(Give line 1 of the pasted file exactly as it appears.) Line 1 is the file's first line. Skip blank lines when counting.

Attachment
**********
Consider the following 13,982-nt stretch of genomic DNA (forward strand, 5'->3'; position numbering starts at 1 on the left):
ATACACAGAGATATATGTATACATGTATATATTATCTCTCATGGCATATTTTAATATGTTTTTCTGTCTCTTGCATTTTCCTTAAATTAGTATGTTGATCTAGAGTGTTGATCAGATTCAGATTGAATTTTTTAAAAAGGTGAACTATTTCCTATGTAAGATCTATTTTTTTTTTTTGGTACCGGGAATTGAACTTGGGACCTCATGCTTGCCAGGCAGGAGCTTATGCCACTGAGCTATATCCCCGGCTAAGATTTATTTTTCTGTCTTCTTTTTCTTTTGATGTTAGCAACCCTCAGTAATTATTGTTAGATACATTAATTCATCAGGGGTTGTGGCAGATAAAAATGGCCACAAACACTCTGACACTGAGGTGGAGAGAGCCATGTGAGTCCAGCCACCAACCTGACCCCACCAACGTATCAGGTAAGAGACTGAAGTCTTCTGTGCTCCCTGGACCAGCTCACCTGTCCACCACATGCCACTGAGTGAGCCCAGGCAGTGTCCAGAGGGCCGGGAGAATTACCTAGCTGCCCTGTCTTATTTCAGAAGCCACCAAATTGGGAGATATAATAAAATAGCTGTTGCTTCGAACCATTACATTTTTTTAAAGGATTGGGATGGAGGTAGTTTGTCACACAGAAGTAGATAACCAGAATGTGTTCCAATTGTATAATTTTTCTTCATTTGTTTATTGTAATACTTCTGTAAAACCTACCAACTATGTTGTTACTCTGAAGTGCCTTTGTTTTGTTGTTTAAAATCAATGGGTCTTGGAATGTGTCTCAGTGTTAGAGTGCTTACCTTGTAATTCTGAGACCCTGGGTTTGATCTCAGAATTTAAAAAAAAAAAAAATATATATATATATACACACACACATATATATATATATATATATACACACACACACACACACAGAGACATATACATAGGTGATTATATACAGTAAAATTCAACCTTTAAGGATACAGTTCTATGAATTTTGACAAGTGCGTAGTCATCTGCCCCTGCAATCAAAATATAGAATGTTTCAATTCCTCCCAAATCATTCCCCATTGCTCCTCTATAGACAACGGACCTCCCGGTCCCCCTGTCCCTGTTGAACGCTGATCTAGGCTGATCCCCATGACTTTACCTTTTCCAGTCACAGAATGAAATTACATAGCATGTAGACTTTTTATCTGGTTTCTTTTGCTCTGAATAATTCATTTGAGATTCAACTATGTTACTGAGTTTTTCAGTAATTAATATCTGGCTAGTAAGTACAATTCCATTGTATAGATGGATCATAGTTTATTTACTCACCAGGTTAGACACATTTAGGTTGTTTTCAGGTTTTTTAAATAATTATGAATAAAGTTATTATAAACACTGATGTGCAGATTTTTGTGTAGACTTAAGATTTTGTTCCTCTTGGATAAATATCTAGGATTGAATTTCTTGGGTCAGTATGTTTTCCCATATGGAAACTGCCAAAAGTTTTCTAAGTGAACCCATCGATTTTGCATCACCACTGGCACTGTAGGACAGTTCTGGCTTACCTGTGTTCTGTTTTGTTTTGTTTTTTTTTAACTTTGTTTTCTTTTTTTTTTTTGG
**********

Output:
Consider the following 13,982-nt stretch of genomic DNA (forward strand, 5'->3'; position numbering starts at 1 on the left):